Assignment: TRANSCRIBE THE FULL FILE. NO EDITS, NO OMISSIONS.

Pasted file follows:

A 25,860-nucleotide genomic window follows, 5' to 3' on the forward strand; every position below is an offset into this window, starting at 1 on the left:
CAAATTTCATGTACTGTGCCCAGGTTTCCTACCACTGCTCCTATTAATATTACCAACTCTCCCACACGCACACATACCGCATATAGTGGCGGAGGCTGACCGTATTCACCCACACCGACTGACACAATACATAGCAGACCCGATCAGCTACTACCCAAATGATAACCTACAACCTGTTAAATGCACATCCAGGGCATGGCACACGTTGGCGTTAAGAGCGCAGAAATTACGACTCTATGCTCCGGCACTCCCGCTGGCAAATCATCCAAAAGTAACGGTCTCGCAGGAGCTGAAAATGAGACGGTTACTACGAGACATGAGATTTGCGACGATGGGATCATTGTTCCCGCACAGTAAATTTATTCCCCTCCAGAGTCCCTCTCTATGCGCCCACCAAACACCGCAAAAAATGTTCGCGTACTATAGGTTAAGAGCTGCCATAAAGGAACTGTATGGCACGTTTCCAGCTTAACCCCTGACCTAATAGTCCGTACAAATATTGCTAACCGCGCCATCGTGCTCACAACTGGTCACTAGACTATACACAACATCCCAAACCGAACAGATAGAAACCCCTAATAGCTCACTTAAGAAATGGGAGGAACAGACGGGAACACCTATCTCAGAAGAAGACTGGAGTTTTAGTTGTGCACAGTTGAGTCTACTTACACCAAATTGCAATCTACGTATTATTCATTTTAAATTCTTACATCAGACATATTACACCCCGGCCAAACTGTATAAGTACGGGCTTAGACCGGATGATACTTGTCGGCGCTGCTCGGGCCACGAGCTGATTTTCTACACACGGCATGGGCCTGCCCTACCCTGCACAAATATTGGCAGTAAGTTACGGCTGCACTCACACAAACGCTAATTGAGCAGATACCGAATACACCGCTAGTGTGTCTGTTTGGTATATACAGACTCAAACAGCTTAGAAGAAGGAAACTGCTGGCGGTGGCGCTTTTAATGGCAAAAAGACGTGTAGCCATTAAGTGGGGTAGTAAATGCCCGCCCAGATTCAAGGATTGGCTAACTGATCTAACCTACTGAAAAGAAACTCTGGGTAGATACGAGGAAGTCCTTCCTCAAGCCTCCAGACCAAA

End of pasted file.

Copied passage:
A 25,860-nucleotide genomic window follows, 5' to 3' on the forward strand; every position below is an offset into this window, starting at 1 on the left:
CAAATTTCATGTACTGTGCCCAGGTTTCCTACCACTGCTCCTATTAATATTACCAACTCTCCCACACGCACACATACCGCATATAGTGGCGGAGGCTGACCGTATTCACCCACACCGACTGACACAATACATAGCAGACCCGATCAGCTACTACCCAAATGATAACCTACAACCTGTTAAATGCACATCCAGGGCATGGCACACGTTGGCGTTAAGAGCGCAGAAATTACGACTCTATGCTCCGGCACTCCCGCTGGCAAATCATCCAAAAGTAACGGTCTCGCAGGAGCTGAAAATGAGACGGTTACTACGAGACATGAGATTTGCGACGATGGGATCATTGTTCCCGCACAGTAAATTTATTCCCCTCCAGAGTCCCTCTCTATGCGCCCACCAAACACCGCAAAAAATGTTCGCGTACTATAGGTTAAGAGCTGCCATAAAGGAACTGTATGGCACGTTTCCAGCTTAACCCCTGACCTAATAGTCCGTACAAATATTGCTAACCGCGCCATCGTGCTCACAACTGGTCACTAGACTATACACAACATCCCAAACCGAACAGATAGAAACCCCTAATAGCTCACTTAAGAAATGGGAGGAACAGACGGGAACACCTATCTCAGAAGAAGACTGGAGTTTTAGTTGTGCACAGTTGAGTCTACTTACACCAAATTGCAATCTACGTATTATTCATTTTAAATTCTTACATCAGACATATTACACCCCGGCCAAACTGTATAAGTACGGGCTTAGACCGGATGATACTTGTCGGCGCTGCTCGGGCCACGAGCTGATTTTCTACACACGGCATGGGCCTGCCCTACCCTGCACAAATATTGGCAGTAAGTTACGGCTGCACTCACACAAACGCTAATTGAGCAGATACCGAATACACCGCTAGTGTGTCTGTTTGGTATATACAGACTCAAACAGCTTAGAAGAAGGAAACTGCTGGCGGTGGCGCTTTTAATGGCAAAAAGACGTGTAGCCATTAAGTGGGGTAGTAAATGCCCGCCCAGATTCAAGGATTGGCTAACTGATCTAACCTACTGAAAAGAAACTCTGGGTAGATACGAGGAAGTCCTTCCTCAAGCCTCCAGACCAAA